Devon Franklin is an ordained preacher, published author and recently was promoted to Vice President of Production at Columbia Pictures—a division of Sony Pictures Entertainment. He has worked behind the scenes of major productions such as The Karate Kid, which grossed over 300 million worldwide, Jumping the Broom, Pursuit of Happyness and most recently Sparkle starring the beloved Whitney Houston and Jordin Sparks. Franklin credits all his success to God and doesn’t let his accomplishments in Hollywood get in the way of his Christian faith.
Devon’s latest book Produced by Faith details his journey to success in show business without compromising his faith “one of the reasons I wrote the book was to demonstrate how faith really works,” he explained. Devon recently spoke with tnj.com to discuss his new position at Columbia while offering advice to young African American entrepreneurs.
Tell us about your journey to becoming vice president of Columbia Pictures.
I started as an intern in college. I interned for a management company that managed Will and Jada Pinkett Smith, Sean Combs, Jennifer Lopez and a bunch of other incredible talent. I interned my four years of undergrad, when I graduated I became an assistant at Will Smith’s company. I did that for about a year and a half and then Tracey Edmonds gave me my first executive job in film. After some time, I left there to go to MGM (Metro-Goldwyn-Mayer) and MGM was my first studio job and about 6 months into being there, they sold the company to Sony. I came over to Sony as part of that overall transaction and I been at Sony for 7 and a half years and just recently I got promoted to vice president.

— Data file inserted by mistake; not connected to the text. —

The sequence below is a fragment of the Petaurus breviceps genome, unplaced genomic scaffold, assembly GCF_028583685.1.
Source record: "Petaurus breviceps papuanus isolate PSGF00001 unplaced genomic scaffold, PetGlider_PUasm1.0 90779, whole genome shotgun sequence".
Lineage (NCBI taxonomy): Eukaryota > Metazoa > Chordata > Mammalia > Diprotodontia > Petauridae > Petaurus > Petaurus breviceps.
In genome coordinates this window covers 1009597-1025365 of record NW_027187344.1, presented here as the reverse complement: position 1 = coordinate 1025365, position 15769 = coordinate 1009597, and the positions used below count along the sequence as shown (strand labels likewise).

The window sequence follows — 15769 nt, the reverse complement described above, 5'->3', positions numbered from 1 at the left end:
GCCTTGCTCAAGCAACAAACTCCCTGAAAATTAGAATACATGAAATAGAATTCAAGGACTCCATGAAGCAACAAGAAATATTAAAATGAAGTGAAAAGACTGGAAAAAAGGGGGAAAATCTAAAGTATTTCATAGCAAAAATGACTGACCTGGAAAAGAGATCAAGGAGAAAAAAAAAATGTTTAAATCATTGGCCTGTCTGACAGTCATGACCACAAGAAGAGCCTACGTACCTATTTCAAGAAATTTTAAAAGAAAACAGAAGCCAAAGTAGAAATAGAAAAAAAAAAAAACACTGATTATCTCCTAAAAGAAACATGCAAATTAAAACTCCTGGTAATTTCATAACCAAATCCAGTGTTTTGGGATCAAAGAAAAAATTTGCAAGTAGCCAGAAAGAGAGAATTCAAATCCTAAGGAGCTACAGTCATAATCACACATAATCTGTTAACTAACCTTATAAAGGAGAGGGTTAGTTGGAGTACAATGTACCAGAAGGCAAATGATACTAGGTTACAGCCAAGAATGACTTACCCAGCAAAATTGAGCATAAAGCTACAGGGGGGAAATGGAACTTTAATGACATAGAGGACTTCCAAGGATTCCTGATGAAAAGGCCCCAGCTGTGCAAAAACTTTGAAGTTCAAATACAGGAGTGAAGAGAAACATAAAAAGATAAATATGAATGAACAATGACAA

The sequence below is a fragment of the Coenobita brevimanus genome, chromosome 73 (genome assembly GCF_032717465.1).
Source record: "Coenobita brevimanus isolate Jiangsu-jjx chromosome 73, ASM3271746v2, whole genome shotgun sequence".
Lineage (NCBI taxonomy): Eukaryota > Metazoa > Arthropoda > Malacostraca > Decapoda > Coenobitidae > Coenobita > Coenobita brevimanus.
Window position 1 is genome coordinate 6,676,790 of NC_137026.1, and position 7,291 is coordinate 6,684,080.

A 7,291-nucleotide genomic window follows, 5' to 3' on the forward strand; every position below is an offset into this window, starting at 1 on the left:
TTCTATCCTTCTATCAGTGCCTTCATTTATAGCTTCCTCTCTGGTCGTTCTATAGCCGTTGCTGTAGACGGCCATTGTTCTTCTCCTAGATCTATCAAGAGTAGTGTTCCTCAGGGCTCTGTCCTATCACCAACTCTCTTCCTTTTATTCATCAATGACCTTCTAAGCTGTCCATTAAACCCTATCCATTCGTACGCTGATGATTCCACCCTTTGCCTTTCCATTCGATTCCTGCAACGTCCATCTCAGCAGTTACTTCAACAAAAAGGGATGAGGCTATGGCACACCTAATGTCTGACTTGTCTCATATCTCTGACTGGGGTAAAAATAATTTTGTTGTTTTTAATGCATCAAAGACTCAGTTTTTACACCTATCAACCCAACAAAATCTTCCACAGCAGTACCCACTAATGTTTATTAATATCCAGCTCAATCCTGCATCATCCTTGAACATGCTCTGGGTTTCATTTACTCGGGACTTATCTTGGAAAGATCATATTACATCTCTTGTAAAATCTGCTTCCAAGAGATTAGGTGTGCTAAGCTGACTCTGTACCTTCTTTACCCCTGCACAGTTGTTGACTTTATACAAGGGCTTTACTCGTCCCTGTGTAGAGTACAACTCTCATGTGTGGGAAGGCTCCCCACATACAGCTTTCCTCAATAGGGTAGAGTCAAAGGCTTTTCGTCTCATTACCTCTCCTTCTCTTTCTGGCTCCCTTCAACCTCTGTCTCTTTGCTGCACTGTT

Tell us about your job description. Can you green light films?
No. Only the chairman has green light power, Michael Lynton and Amy Pascul. My job is to report to my boss who is the president, I bring materials, I say “this is what I like,” and if he likes then we both advocate to the chairman that they should green light it.
What’s your work schedule like, how are you able to travel and simultaneously promote your new book "Produced by Faith" while being the vice president?
Here’s the good thing about one being an executive there’s development and there’s production and then there’s post production, right now I’m in development season. So scripts are being written and I’m waiting for scripts to come in, so that freezes up some time. Plus most of my traveling is on the weekends.
Did you ever have a moment where you doubted yourself as you were moving up?
Yeah, absolutely! Part of overcoming that is going back and remembering all that God has brought me through, and then trying to get prospective in whatever moment I’m in and ask myself ‘am I blowing this out of proportion?’ Sometimes we have a limited perspective of whatever moment we are in; sometimes I have to get the bigger perspective to remind myself that I just have to push through this.
How can one go about figuring out the career path that God has for them?
When you close your eyes and visualize the version of your life that brings you peace, what does that look like? It also starts with a prayer, you have to really pray and seek God and his will. I would encourage someone who is in a difficult time and needs guidance to fast it has incredible power. Remember to ask yourself, what do you do well with the least amount of effort? What are you naturally drawn too? What are you passionate about? There’s no one thing, it’s a combination of things. Some people know immediately what they want to do, but you have to seek and search out that purpose. I know that for me I didn’t understand immediately, but I had to ask myself ‘what am I passionate about?’ Once I understood that, the question was ‘why do I have these gifts and what am I going to use them for?’ It is one thing to figure out what you want to do, the other questions is why do you want to do it? I see a lot of people in their gifting but aren’t clear on their purpose.